China has successfully launched a reusable experimental spacecraft, the official news agency Xinhua reported on Friday.
The vessel was launched with a Long March-2F rocket from the Jiuquan satellite centre in Inner Mongolia on Friday and is scheduled to return to the landing site after orbiting the earth for a period.
Xinhua reported that the spacecraft will test reusable technologies during its flight “providing technological support for the peaceful use of space”.
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The latest mission was shrouded in secrecy. A copy of an official memo circulating on social media warned staff and visitors to the launch site not to film the lift-off or discuss it online.
The document also said “all units should strengthen personnel security education and personnel management during missions to ensure that there is no leakage of secrets.”
A military source confirmed the authenticity of the document, saying: “There are many firsts in this launch. The spacecraft is new, the launch method is also different. That’s why we need to make sure there is extra security.”
The source declined to comment on the details of the mission but suggested “maybe you can take a look at the US X-37B”.
The X-37B is an unmanned space plane that operates like a smaller version of the Space Shuttle, which is launched by a rocket and cruises back to earth for a runway landing.
It has flown four classified missions to date, carrying secret payloads on long-duration flights in Earth orbit.
The US Space Force’s official website said the primary objectives of the X-37B missions was to develop “reusable spacecraft technologies for America’s future in space and operating experiments which can be returned to, and examined, on earth”.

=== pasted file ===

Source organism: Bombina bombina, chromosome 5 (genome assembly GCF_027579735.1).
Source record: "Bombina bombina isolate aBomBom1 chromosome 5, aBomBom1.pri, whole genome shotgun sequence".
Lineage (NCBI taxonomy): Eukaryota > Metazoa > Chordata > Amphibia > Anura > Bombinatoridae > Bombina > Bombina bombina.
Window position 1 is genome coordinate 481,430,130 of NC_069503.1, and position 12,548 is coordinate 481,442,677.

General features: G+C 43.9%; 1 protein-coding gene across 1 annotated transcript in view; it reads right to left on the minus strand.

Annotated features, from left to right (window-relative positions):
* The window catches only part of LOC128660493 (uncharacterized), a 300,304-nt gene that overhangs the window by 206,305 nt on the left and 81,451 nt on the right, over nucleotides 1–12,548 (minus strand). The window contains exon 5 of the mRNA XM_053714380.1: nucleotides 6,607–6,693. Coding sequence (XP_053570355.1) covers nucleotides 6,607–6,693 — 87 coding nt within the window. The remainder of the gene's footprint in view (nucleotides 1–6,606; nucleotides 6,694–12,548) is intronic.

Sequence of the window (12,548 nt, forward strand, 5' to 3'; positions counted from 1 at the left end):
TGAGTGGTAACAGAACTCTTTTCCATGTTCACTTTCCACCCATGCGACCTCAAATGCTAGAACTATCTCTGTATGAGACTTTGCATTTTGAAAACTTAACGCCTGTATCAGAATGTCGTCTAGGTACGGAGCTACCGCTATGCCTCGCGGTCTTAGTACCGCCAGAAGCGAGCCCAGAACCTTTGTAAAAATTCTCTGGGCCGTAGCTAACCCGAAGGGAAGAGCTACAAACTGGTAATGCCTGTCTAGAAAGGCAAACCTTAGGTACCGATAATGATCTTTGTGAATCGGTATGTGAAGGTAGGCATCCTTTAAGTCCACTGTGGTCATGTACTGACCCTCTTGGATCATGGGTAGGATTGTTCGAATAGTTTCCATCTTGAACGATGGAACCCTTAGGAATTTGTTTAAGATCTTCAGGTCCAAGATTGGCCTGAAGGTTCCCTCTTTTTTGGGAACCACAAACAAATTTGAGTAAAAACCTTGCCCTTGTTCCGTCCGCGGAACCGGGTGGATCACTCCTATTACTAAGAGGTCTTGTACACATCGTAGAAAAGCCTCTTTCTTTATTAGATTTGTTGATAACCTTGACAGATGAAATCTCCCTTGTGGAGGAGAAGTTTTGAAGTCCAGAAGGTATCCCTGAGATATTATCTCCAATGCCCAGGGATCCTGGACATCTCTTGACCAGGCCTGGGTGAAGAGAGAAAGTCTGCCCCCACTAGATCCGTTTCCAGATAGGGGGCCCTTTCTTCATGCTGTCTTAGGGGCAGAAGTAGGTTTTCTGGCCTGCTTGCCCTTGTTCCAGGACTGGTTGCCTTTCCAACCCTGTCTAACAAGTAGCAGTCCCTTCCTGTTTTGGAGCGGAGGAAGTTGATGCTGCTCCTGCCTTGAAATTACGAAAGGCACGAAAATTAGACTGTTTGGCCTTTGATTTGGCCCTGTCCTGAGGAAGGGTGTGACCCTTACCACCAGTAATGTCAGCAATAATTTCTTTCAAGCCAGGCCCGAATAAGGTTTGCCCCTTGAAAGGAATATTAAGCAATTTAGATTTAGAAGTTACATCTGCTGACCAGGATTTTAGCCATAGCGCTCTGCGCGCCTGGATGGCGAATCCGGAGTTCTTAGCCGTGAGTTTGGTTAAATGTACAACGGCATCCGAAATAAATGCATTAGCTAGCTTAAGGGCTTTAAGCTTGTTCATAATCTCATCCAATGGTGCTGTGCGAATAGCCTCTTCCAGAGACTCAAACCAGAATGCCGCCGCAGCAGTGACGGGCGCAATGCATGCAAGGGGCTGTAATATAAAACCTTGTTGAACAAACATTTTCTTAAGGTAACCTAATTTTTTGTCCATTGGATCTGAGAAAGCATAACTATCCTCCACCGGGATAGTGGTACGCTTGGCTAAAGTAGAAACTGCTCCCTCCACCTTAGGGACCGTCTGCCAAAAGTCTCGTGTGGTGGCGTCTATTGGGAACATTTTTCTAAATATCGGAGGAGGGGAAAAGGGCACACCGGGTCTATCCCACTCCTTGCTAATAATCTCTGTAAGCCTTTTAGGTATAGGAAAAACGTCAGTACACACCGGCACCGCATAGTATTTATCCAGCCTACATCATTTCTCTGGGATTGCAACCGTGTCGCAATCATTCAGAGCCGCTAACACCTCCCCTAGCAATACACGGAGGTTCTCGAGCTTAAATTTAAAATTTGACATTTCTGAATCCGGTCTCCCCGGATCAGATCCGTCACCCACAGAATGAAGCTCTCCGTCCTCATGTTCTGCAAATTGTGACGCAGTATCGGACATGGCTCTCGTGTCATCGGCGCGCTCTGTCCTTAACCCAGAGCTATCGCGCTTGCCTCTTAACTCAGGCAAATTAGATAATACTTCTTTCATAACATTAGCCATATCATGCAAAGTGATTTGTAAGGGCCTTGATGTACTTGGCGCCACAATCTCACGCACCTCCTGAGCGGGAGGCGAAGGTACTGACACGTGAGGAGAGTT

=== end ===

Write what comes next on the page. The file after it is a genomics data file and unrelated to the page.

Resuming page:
The X-37B made its first orbital mission in 2010 and spent a record 730 days in orbit from 2017 to 2019.
Hypersonic spacecraft like X-37B have the potential to be used as weapons that could take out enemy satellites, space stations, ground targets or missiles and would be very hard to detect or intercept.
Song Zhongping, a Hong Kong-based military commentator, said they could also be used for civilian purposes including satellite launches or repairs and transporting goods or astronauts.
In May, China honoured a research team for its achievement in developing a “hypersonic pre-cooled aerospace engine” that could be used to power a reusable spacecraft.
The latest mission comes weeks after the launch of Tianwen-1, the country’s first Mars mission, from Hainan in late July.
The China National Space Administration said its spacecraft, including an orbiter, lander and rover, was performing well on its way to Mars.
A month before that, China completed the network of satellites for its Beidou navigation network, a competitor to the US GPS system.
Additional reporting by Liu Zhen
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This article Mystery surrounds China’s launch of reusable experimental spacecraft first appeared on South China Morning Post